The 5 to 9 Life would like to introduce you into the world of talented Sydney artist Chris Yee.
His world is one of universal parallels filled with his love of rap royalty, 90s music, mythological characters, and fearless warriors; all mixed together with bitter rivalries, American stereotypes, and the re-occuring appearance of the Original “Menace” – Boo Boo Lou.
I was introduced to the work of Chris Yee by chance, late last year. I was catching up with a friend after work who invited me to attend an art exhibition with them afterwards – “Menace“. Wanting to know more before the opening night, I did some research and found out I already knew the guy – but had no idea he was such a talented artist!
At the exhibition, I immediately felt drawn to his artwork. There were certain pieces that had me standing there in front of them, standing and staring for what seemed like the longest time – just admiring the beauty and wanting to know the story behind these pieces. Alas, the ones I wanted were already sold out by the time we arrived.
Yee creates detailed, graphic, and cultural pieces of art, providing a story and injecting character and personality within every piece. Lucky for us, Yee took time out of his busy schedule to talk art (of course), the world he has created through his illustrations, the artists that inspire him and what’s in store for him in the future.
1. Introduce yourself.
Yo! I’m Chris Yee, a 24 year old artist/illustrator from Sydney. I have a twin and cannot drive.
2. A career as an artist isn’t always a piece of cake. What inspired you to become an artist?
As an artist I’m definitely more on the graphic and illustration side of things. Stylistically, probably drawing similar stuff to when I was 5 years old (i.e. dinosaurs, heroes, people). Along the way I’ve been lucky to be surrounded by good, encouraging friends so I’ve pretty much been doing the same thing since. I sort of just grew into this path.
3. Your art is very intricate, with each piece requiring a lot of attention to detail. How did your unique visual style develop?
I’ve always been attracted to detailed line work from 90s comics like “Spawn” to the fine line work of woodblock prints – so I think my style developed from being specific using the ink brush and finding ways to imitate shadows and depth without shading with a pencil.
4. Can you tell us a little about the world you have constructed that your characters live within? Is it a tightly defined world, or a loose amalgamation of dreams, ideas and viewpoints?
Particularly with the “MENACE” stuff, it is tightly defined by the umbrella of Americana – music, movies, hero and villian stereotypes. But looking back, I think this encompasses everything I’m into in my personal upbringing as a kid – from music, food, slang etc. It’s odd, I can’t really pinpoint why. So if I come up with a character or costume, for example, I don’t have to think very hard. (I dont know if this is a good thing or a bad thing.) Hopefully not following any offensive stereotypes; a lot of my work comes off slightly humorous anyways!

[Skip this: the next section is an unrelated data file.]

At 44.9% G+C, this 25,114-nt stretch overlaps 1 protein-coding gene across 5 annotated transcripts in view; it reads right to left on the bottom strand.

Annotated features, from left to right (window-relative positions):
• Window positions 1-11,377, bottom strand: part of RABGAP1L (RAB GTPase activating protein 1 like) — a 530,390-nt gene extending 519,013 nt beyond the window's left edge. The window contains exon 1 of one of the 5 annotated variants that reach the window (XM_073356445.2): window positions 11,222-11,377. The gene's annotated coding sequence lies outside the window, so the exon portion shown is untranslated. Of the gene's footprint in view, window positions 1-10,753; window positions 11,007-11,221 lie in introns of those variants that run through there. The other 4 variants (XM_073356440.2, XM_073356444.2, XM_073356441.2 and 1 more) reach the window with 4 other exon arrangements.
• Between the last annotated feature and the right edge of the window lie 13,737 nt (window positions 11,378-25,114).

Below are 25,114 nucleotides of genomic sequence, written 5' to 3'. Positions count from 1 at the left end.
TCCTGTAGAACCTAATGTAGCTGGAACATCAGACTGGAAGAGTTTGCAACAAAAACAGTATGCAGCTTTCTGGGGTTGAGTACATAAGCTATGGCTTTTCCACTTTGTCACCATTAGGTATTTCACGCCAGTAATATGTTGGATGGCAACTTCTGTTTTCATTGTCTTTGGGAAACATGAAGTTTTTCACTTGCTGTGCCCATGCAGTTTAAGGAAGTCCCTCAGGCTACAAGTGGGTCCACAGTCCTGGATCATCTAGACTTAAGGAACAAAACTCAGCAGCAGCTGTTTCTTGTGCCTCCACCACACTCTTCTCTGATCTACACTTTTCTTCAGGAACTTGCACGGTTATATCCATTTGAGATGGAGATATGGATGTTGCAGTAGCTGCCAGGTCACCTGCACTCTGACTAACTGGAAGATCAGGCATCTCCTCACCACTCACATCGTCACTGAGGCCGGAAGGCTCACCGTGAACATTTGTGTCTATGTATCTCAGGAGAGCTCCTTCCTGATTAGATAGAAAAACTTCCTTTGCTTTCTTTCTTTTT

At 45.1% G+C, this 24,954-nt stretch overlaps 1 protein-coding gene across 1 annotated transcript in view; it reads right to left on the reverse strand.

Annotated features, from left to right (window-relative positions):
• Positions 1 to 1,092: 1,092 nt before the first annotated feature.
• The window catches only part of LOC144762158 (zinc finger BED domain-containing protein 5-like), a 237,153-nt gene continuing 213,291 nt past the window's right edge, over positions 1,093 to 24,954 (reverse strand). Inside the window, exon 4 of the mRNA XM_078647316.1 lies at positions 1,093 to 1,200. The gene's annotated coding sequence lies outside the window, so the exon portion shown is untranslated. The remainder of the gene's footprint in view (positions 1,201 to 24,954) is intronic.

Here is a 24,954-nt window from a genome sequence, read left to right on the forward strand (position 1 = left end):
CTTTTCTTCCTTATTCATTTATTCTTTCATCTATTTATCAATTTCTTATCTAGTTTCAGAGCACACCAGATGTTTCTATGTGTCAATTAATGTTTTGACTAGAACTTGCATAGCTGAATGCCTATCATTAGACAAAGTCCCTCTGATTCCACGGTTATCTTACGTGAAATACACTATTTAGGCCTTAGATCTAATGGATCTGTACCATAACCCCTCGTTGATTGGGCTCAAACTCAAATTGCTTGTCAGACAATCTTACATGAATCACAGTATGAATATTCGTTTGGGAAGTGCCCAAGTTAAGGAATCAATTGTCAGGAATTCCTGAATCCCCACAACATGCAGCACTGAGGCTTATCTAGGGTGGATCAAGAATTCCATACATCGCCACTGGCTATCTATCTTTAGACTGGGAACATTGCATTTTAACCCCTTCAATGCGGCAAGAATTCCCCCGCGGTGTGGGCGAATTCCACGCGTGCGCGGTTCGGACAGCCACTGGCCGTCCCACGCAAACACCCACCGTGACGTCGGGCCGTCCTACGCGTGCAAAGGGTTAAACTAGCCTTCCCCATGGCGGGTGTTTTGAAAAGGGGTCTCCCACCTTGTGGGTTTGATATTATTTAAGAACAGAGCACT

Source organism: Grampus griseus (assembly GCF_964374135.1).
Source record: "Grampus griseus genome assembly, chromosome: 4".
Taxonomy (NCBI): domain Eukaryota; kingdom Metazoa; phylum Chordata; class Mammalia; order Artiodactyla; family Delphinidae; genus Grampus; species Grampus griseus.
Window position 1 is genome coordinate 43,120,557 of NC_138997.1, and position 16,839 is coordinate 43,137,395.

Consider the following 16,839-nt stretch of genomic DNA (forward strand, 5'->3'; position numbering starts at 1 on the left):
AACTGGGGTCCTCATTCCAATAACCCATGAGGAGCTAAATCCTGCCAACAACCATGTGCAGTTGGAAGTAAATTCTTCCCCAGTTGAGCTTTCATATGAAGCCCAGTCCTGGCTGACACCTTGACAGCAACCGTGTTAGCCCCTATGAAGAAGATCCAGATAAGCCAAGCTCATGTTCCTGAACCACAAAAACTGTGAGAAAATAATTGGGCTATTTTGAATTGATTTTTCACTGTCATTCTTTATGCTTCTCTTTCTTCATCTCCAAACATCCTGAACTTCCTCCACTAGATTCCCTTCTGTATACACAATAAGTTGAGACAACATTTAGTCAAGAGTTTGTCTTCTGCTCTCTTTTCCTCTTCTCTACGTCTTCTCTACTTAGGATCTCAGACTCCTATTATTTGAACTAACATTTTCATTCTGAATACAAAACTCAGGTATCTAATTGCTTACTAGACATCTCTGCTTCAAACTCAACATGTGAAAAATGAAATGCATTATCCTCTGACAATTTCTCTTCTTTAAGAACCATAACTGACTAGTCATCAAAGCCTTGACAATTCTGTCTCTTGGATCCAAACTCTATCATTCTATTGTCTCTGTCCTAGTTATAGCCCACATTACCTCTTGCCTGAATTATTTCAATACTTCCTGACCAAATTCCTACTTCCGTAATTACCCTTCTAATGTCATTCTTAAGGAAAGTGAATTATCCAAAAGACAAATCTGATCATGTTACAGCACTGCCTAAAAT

5. Do all of your characters and concepts come from your imagination alone? And what are your weapons of choice when you’re creating such characters?
Well in the “Menace” world I wanted a lot of my characters to be referential to slightly parody other characters in comics or media. Since there weren’t many words but kind of a series of drawings to create my world, I wanted to use lots of iconography or symbols (like gang badges or flags) to create some sort of consistency through the drawings. So hopefully it wasn’t a huge random mess haha.
My go-to tools are a Pentel Calligraphy Brush or a Sable hair brush and indian ink.
6. Is there a universal meaning behind the artwork you create, and what do you want your viewer to take away from your creations?
I’ve been told that my work up to this point is very cultural and I think this is true, whether it be a graphic subconscious choice or something for fun.
I think the most important thing I personally want people to take away, is a sense of a consistent world or story. Even though drawings are static, my goal is to try and create some sort of energy or movement in the line work. I also want to try and show variation as an illustrator hopefully (I don’t just draw skulls!), mostly because I have the attention span of a goldfish!
7. Who are you favourite artists?
There’s so many overseas influences so I guess I’ll name the Sydney guys I dig or look up to. Definitely – Gerald Leung, James Jirat, Ben Brown. Illustration redux!
8. How do you feel about the art scene in Sydney?
I think there’s a huge surge in young talent this year especially highlighted by all the re-occurring and new names at places like the Tate in Glebe.
There’s also a whole bunch of new illustrators and typographers coming outta nowhere which is rad.
9. What does the rest of the year hold for you, and what other projects are you most looking forward to?
Mostly corporate design/illustration work and travel! Hopefully after my trip I plan to reset and get back into the state of mind to get into a new body of personal work (which is important for my own sanity).
10. Pay it forward: What’s the best advice you’ve received that you would happily share with others?
The best advice I’ve learnt is to not be too precious with what you are working on. I think it’s healthy to work carefully and slowly on a piece but it’s also super easy to second guess yourself to a point where you get nothing done.
Just Do It – every time you put your pen to the paper, it’s a learning experience. I don’t think you ever stop learning to get better (I hope!)